Patent Troll Says Anyone Using WiFi Infringes; Won't Sue Individuals 'At This Stage'

from the a-well-thought-out-shakedown dept

Just as some in the copyright trolling business are lowering their settlement fees, but making it up in volume, it appears there's a similar effort under way on the patent trolling side of the world. The Patent Examiner blog has the incredible story of Innovatio IP, a patent troll that recently acquired a portfolio of patents that its lawyers (what, you think there are any employees?) appear to believe cover pretty much any WiFi implementation. They've been suing coffee shops, grocery stores, restaurants and hotels first -- including Caribou Coffee, Cosi, Panera Bread Co, certain Marriotts, Best Westerns, Comfort Inns and more.

There are various interesting things in the article worth commenting on. First is the smaller settlements/making it up in volume technique. While its initial lawsuits against coffee shops and restaurants did focus on the central corporations, with the hotels, Innovatio appears to be focusing on individual franchisees. Yes, the small businesses who own individual hotels and probably have no idea how to deal with a patent infringement lawsuit -- all because they dared to offer WiFi somewhere in their hotels. To make it "easy" of course, Innovatio's lawyers will let them settle for between $2,300 and $5,000. In almost every case, that's going to be cheaper than hiring a lawyer to just get started dealing with this -- which I'm sure is exactly what Innovatio intends.

The company is represented by the infamous law firm of Niro, Haller & Niro, which is the firm that originally inspired the term "patent troll." The lawyer representing the company, Matthew McAndrews, seems to imply that the company believes the patents cover everyone who has a home WiFi setup, but they don't plan to go after such folks right now, for "strategic" reasons:
"Innovatio has made a strategic and business judgment at this stage that it doesn’t intend to pursue [lawsuits on the basis of] residential use of WiFi," McAndrews said during a phone conversation last week.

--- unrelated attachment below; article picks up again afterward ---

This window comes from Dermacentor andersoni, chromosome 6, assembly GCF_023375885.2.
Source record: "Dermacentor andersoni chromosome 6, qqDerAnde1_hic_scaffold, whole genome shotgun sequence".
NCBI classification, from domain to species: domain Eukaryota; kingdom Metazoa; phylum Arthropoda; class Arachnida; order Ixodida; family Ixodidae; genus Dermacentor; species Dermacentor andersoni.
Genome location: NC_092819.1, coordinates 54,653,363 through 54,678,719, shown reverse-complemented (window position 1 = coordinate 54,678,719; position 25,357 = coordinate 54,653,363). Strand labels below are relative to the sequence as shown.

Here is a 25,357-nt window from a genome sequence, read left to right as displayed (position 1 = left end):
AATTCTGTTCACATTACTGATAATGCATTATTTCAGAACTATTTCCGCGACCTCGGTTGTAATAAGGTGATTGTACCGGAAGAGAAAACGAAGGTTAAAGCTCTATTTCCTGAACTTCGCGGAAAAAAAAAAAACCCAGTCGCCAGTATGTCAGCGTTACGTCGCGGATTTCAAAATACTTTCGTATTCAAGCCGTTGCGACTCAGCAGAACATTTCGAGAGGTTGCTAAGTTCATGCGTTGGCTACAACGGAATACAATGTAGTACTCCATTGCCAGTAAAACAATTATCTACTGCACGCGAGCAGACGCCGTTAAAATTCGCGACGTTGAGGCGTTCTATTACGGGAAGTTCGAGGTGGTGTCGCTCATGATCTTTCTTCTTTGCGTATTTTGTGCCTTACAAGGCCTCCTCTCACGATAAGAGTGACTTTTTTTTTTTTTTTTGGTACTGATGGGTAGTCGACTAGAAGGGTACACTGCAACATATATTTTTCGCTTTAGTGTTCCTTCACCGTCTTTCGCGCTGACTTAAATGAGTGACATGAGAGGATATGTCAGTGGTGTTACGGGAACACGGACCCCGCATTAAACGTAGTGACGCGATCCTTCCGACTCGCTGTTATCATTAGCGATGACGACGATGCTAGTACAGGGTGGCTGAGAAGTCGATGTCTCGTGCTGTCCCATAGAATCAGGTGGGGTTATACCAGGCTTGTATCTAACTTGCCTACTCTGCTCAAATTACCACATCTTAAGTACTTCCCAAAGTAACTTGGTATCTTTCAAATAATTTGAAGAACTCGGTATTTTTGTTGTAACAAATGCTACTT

And while that certainly could change, you may be relieved (or probably not) to learn that McAndrews does not "perceive" such a "strategic" decision will change. However, later in the article, he seems to indicate otherwise:
Ultimately, he said, Innovatio’s "plan is to license this portfolio to the fullest extent possible. That would include anyone who's wireless networking."
And then there's this:
"We want you to continue to use this technology, we just want our client to get his due share,” McAndrews said. “This is not a seat-of-the-pants, fly-by-night shakedown."
I guess he means this is a well-planned, well-financed shakedown that's going to stick around for a while. Lovely.

At least there is some firepower arguing against Innovatio. After its first round of lawsuits, Motorola and Cisco went to court, asking for a declaratory judgment that its WiFi products do not infringe... and that Innovatio's patents are invalid. Hopefully that comes to pass or WiFi may get a hell of a lot more expensive.


Reader Comments (rss)

(Flattened / Threaded)

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    iamtheky (profile), Oct 3rd, 2011 @ 11:37am

    one reason only.

    "for the encouragement of innovatio...."

    the trailing n along with the rest of the reasons are of no regard.

     

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    Anonymous Coward, Oct 3rd, 2011 @ 11:42am

    "a patent troll that recently acquired a portfolio of patents that its lawyers (what, you think there are any engineers?)"

    There, fixed that for you.

     

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    Andy Hollandbeck, Oct 3rd, 2011 @ 11:45am

    The WiFi Alliance

    Doesn't the WiFi Alliance have cause to go after NH&N for some kind of misrepresentation? Or at least copyright infringement for its use of "WiFi"? Something?

     

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    Rex Mitchell, Oct 3rd, 2011 @ 11:49am

    Will somebody please patent the process of patent trolling and sue anyone who patent trolls?

     

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    Griffon, Oct 3rd, 2011 @ 11:49am

    crazy system

    It has always struck me as crazy that they can go around useing users, rather then producers of the tech and even more crazy that they can sue after the patent has been challenged. Seems like that should be a show stopper until cleared up.

     

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      MrWilson, Oct 3rd, 2011 @ 12:20pm

      Re: crazy system

      Yeah. There should be some law that indemnifies customers from such threats. Even if a device does actually violate a patent, the violation was in the creation of the device, not it the usage. It's just another stupid scenario like SCO or Microsoft collecting licensing rents on Linux-based systems.

       

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        Mike, Oct 3rd, 2011 @ 3:09pm

        Re: Re: crazy system

        The Uniform Commercial Code (the UCC) does say that manufacturers of goods have an obligation to indemnify the customer. (UCC 2-312).

        But, not all scenarios are well suited for the UCC, which deals mostly with goods. IN most cases, software and services are out the window.

        More importantly, though, users often agree to waive an indemnification obligation. This is usually part of the sales contract or license agreement. When pressed, many vendors will agree to accept indemnification obligations.